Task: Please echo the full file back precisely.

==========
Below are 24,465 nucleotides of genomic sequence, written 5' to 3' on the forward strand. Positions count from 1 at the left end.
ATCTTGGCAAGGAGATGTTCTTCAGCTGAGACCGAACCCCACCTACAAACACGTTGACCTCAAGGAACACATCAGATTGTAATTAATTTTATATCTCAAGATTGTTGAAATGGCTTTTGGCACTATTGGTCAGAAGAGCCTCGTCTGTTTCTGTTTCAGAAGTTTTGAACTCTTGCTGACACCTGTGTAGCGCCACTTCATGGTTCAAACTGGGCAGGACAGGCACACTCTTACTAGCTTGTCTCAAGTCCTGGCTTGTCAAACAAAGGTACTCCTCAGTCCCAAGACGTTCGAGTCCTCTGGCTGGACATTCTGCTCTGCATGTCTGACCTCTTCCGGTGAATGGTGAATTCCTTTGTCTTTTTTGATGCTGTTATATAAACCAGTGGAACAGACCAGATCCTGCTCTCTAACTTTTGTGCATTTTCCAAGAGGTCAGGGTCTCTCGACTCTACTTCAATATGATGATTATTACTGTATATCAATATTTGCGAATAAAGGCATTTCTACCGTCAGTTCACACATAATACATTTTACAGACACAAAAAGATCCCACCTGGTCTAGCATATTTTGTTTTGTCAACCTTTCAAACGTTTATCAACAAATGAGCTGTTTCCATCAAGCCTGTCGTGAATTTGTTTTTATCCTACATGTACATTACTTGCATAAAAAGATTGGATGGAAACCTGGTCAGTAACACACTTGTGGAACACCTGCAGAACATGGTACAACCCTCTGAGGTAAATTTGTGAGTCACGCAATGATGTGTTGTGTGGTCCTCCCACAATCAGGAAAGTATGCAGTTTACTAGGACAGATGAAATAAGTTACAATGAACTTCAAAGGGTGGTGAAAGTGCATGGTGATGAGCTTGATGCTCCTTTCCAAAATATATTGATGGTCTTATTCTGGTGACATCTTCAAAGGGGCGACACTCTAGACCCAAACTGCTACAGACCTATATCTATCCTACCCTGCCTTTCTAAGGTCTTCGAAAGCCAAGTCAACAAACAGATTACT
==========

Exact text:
Below are 24,465 nucleotides of genomic sequence, written 5' to 3' on the forward strand. Positions count from 1 at the left end.
ATCTTGGCAAGGAGATGTTCTTCAGCTGAGACCGAACCCCACCTACAAACACGTTGACCTCAAGGAACACATCAGATTGTAATTAATTTTATATCTCAAGATTGTTGAAATGGCTTTTGGCACTATTGGTCAGAAGAGCCTCGTCTGTTTCTGTTTCAGAAGTTTTGAACTCTTGCTGACACCTGTGTAGCGCCACTTCATGGTTCAAACTGGGCAGGACAGGCACACTCTTACTAGCTTGTCTCAAGTCCTGGCTTGTCAAACAAAGGTACTCCTCAGTCCCAAGACGTTCGAGTCCTCTGGCTGGACATTCTGCTCTGCATGTCTGACCTCTTCCGGTGAATGGTGAATTCCTTTGTCTTTTTTGATGCTGTTATATAAACCAGTGGAACAGACCAGATCCTGCTCTCTAACTTTTGTGCATTTTCCAAGAGGTCAGGGTCTCTCGACTCTACTTCAATATGATGATTATTACTGTATATCAATATTTGCGAATAAAGGCATTTCTACCGTCAGTTCACACATAATACATTTTACAGACACAAAAAGATCCCACCTGGTCTAGCATATTTTGTTTTGTCAACCTTTCAAACGTTTATCAACAAATGAGCTGTTTCCATCAAGCCTGTCGTGAATTTGTTTTTATCCTACATGTACATTACTTGCATAAAAAGATTGGATGGAAACCTGGTCAGTAACACACTTGTGGAACACCTGCAGAACATGGTACAACCCTCTGAGGTAAATTTGTGAGTCACGCAATGATGTGTTGTGTGGTCCTCCCACAATCAGGAAAGTATGCAGTTTACTAGGACAGATGAAATAAGTTACAATGAACTTCAAAGGGTGGTGAAAGTGCATGGTGATGAGCTTGATGCTCCTTTCCAAAATATATTGATGGTCTTATTCTGGTGACATCTTCAAAGGGGCGACACTCTAGACCCAAACTGCTACAGACCTATATCTATCCTACCCTGCCTTTCTAAGGTCTTCGAAAGCCAAGTCAACAAACAGATTACT